Since TimeSplitters 2 was getting a little long in the tooth, I was eager to find myself another PS2 based first person shooter to get my teeth into. And, over the last couple of weeks, I’ve solely been playing Socom II due to its immersive single player mode and addictive online play.
I assumed the headset control was going to be gimicky at first, but in single player mode it really does draw you into the game. A whispered warning through the earphone from your team mates as an enemy passes close by can have you holding your breath and freezing to the spot in a way that just wouldn’t carry the same weight through the main tv speakers. Additionally, the chat that goes on during online play can be both helpful and amusing, although you do get the occasional assclowns on there, who can thankfully be muted if they prove to be consistantly annoying.
An example of a comedy conversation from an online session early on a Saturday morning:
Player 1:*I think I can see some movement over by the gate*
Player 2 : Cool. Why are you whispering, by the way? They cant hear you.
Player 1 : *Because my mum is asleep!*
Player 2 : Not wishing to pry, but why are you playing Socom in your mum’s bedroom?
Player 3 : ..yeah – don’t tell us you sleep together!
Player 1 : NO! No! It’s just that the walls are very thin!
The voicecomm’s really does help you get to know the personalities of the people you’re playing with, and is essential for organising the tactical side of things during the game. I’ve had terse warnings hissed from a team mate who can see I’m about to step on a pressure mine, for instance, while feedback about enemy locations has helped secure a win against a team with a three man advantage in what looked like a lost battle. A team who talks together wins together in Socom II, while a team of freelancers who don’t communicate can be embarrassingly dismantled by even an average team on the opposiotion, so long as they help each other out.
Unfortunately there are flaws in the game, and bugs rear their head from time to time too. I seem to occasionally be victim of a bug that completely freezes the console when I’m being returned to the game lobby after a final round. I have to perform a hard switch off from the back of the console in order to re-boot when this happens, although thankfully it’s only affected me three or four times in about 20 hours of online play. The single player game is also plagued by audio glitches, where samples will play over one another, and AI glitches rear their head from time to time. Cut-scenes are also very untidy in places, and no matter how many of your four man team make it to the end of a mission, the cinematic will only show the human player’s character at the extraction point.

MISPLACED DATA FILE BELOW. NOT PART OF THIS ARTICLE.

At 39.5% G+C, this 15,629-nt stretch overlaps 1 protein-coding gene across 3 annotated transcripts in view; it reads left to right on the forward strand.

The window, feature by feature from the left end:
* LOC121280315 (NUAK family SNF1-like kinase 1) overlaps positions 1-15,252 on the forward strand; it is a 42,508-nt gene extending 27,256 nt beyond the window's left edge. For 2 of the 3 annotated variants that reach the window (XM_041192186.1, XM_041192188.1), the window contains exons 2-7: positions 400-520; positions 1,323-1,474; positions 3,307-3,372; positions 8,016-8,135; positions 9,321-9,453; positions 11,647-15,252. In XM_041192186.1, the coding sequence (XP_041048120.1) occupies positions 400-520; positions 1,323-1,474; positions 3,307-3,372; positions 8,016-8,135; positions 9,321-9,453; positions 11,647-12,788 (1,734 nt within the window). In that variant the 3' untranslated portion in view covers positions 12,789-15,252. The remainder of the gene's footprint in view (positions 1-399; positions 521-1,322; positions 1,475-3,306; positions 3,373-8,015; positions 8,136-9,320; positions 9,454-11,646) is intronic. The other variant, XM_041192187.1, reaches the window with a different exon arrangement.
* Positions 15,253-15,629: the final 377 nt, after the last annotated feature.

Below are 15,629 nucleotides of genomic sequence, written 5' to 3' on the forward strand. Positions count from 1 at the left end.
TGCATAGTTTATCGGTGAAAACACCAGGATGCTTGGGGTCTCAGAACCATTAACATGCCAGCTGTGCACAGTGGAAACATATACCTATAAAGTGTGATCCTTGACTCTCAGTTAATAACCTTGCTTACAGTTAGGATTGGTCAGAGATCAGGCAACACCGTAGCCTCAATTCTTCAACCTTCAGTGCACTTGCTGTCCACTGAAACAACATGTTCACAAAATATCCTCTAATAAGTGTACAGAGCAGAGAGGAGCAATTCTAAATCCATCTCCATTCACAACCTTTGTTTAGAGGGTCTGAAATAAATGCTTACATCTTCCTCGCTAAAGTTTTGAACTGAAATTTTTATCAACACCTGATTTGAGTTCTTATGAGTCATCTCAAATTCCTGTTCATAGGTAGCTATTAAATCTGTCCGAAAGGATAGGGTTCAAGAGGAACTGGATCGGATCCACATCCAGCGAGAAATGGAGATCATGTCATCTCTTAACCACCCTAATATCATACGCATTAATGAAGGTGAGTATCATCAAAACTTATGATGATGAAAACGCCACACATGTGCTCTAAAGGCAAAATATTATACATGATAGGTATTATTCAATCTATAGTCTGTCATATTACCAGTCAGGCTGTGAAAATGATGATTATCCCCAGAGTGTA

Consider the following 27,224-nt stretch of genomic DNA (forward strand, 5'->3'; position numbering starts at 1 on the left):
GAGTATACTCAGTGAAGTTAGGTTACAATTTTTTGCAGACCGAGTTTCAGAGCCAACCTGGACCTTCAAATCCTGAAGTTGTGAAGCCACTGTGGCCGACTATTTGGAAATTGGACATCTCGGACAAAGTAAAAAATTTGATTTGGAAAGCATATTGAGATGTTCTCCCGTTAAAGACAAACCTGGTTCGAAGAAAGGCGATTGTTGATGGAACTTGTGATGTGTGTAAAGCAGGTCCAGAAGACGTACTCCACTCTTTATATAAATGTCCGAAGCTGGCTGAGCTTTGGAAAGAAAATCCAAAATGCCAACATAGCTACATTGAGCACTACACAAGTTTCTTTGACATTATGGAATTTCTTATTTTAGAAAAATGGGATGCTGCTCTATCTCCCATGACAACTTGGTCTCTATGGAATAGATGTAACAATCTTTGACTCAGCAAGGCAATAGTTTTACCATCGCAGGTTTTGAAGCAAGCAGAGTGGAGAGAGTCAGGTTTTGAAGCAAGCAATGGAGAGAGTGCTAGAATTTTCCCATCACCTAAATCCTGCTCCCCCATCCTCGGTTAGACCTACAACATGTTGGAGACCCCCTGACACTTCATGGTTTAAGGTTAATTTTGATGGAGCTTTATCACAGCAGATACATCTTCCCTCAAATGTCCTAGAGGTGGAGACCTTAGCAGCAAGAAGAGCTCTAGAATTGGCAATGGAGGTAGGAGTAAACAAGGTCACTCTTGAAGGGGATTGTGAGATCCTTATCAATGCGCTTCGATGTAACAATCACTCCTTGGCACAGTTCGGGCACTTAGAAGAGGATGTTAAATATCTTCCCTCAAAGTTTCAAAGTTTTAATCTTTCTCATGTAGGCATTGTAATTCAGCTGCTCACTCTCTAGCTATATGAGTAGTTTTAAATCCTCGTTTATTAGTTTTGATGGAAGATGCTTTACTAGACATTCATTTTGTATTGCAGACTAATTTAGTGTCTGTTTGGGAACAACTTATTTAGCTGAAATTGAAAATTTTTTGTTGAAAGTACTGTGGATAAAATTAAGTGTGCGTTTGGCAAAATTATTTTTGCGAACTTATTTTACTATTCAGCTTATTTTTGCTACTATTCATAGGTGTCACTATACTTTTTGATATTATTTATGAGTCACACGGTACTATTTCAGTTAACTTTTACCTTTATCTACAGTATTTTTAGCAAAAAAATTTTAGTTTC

Other quirks include the online messaging system, which only lets you contact someone who is online – kind of pointless when you just want to leave a note for someone. The clan system, too, falls short in the usability department – although I can see a list of my clan-mates and what games they are taking part in if they’re online, I cant jump straight to the game from that menu. In fact, lack of attention to detail in the interface as a whole, makes it cumbersome and awkward to use – it’s just as well that once you find yourself in a game room, you tend to stay around for as long as you have time to play.
It’s just not the kind of polish I was hoping for from Zipper Interactive – a developer who produced Recoil, one of my favourite PC games ever, which was certainly a cleaner finished product than Socom II is – and Recoil is from five years ago now.
In game the controls are reasonable – with close quarters combat having a steep learning curve attached to it. The dual shock 2 is not really an ideal FPS controller, however the subtlety of the input in TimeSplitters 2 seems missing here, and it can be quite frustrating to die in combat due to getting in a bit of a funk with the controls. Throwing a grenade, for instance, is needlessly difficult, resulting in many suicides simply due to misjudging the path of a grenade and having it bounce back amongst your team for a frustrating end to the mission.
Those gripes aside, though, the game is great fun, and with a bit more polish would have made itself far more accessible to those without the perseverance to get accustomed to the quirks. I’m still working my way through the single player game, and I imagine I’ll be playing this online for some time to come, too, so look out for the username infoxicated in a jungle near you.